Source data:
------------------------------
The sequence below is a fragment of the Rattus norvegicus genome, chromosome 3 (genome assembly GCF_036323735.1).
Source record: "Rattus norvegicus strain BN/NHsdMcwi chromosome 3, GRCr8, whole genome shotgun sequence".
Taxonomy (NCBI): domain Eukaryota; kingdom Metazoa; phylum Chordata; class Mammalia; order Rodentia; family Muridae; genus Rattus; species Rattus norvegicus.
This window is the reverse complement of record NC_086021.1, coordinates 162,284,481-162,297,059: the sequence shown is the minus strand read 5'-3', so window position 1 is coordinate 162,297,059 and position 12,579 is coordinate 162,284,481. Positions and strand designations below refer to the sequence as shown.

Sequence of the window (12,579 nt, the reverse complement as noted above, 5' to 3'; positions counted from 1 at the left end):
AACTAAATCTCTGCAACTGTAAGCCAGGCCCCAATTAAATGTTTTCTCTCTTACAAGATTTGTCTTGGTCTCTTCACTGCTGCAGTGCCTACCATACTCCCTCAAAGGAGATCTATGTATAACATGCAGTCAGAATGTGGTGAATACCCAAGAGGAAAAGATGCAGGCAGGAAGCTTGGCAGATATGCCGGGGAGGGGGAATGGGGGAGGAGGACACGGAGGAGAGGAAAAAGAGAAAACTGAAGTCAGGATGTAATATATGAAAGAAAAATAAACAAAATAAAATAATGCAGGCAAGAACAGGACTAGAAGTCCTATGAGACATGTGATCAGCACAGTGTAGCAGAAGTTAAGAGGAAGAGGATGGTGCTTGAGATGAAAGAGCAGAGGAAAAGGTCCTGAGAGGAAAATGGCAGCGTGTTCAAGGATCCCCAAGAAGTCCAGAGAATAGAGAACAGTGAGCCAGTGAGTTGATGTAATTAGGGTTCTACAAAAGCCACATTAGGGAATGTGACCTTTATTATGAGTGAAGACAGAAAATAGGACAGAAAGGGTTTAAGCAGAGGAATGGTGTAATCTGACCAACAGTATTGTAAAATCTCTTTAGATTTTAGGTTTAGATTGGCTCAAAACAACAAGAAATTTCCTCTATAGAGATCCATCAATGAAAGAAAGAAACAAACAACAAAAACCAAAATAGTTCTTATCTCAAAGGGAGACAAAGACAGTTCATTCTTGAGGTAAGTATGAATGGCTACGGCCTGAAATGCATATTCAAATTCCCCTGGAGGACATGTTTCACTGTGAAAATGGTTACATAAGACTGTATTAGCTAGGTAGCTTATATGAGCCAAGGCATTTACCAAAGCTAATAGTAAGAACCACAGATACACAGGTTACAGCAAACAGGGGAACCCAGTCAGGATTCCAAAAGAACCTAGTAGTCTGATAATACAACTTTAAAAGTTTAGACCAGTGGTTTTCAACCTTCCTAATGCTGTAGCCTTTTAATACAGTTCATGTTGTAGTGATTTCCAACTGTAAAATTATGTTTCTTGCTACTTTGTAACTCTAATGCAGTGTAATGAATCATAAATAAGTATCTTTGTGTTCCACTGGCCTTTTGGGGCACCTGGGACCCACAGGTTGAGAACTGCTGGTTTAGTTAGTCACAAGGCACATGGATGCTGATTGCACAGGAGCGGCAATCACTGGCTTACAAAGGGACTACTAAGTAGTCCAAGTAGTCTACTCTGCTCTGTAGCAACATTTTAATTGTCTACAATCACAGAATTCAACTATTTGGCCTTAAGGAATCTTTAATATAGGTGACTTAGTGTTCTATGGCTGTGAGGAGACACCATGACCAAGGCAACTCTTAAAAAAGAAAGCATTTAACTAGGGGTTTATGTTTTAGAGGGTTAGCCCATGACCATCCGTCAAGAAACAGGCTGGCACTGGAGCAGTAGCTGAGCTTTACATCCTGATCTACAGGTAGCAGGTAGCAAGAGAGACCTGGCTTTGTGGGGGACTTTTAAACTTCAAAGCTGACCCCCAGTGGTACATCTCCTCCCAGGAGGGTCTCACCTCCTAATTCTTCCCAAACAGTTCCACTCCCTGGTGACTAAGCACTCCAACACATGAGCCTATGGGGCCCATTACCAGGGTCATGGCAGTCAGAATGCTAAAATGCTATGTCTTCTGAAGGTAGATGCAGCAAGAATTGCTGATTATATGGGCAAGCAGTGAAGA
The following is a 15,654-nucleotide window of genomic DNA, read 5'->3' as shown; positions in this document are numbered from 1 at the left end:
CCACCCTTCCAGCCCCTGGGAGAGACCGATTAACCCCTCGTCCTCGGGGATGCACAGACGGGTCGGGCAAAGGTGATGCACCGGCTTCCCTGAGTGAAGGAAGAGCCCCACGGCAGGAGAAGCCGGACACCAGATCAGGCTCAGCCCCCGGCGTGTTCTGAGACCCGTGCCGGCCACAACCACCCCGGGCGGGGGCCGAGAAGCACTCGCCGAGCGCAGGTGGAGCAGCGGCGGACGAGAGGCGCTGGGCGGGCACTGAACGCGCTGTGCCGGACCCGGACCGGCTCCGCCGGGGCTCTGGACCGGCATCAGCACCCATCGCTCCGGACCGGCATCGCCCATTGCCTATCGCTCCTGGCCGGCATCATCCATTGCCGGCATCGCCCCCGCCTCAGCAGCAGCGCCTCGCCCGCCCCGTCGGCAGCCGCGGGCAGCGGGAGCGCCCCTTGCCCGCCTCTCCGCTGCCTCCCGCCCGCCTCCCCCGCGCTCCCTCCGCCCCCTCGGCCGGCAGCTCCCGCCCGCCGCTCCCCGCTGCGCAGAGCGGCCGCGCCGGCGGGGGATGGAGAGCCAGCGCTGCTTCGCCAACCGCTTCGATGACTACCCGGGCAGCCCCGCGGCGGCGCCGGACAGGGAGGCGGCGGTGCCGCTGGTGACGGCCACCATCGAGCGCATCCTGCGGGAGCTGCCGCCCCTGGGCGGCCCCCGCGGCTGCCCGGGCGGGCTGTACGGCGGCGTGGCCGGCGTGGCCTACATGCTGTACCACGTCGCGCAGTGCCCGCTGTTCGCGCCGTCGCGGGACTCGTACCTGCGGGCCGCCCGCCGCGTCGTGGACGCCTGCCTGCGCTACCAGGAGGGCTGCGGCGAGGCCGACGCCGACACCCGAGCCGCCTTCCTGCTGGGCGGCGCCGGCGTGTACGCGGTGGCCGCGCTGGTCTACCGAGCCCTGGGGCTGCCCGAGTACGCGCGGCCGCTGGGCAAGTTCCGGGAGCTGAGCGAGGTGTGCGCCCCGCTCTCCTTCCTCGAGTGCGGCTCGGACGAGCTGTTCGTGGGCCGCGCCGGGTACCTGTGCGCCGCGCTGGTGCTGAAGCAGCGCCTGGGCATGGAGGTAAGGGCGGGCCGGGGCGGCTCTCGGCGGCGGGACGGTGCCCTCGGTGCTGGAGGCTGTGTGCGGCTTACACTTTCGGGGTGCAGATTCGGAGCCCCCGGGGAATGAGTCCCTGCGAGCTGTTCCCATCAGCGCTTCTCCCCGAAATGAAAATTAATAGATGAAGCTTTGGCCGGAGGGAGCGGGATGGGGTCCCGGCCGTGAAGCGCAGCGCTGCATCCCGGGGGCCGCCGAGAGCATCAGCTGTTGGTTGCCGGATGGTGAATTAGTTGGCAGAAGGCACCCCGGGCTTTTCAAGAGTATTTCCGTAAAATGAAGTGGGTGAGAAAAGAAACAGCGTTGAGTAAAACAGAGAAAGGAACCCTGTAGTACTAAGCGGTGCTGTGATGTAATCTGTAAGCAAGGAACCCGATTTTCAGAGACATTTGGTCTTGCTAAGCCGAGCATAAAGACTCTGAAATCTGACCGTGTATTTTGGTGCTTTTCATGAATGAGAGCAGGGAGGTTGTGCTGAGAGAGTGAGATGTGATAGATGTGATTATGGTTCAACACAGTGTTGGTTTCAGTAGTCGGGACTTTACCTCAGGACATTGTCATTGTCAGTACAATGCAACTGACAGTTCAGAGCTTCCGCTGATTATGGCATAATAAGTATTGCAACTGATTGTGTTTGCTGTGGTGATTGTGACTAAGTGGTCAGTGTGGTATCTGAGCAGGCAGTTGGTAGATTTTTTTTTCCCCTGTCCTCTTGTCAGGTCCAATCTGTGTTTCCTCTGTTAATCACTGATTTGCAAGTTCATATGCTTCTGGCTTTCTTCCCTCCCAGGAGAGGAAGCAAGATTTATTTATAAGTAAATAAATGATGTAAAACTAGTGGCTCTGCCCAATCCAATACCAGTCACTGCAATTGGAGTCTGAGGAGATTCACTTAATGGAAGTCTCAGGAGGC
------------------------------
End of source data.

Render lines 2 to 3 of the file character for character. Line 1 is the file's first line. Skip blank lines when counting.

Source record: "Rattus norvegicus strain BN/NHsdMcwi chromosome 3, GRCr8, whole genome shotgun sequence".
Taxonomy (NCBI): domain Eukaryota; kingdom Metazoa; phylum Chordata; class Mammalia; order Rodentia; family Muridae; genus Rattus; species Rattus norvegicus.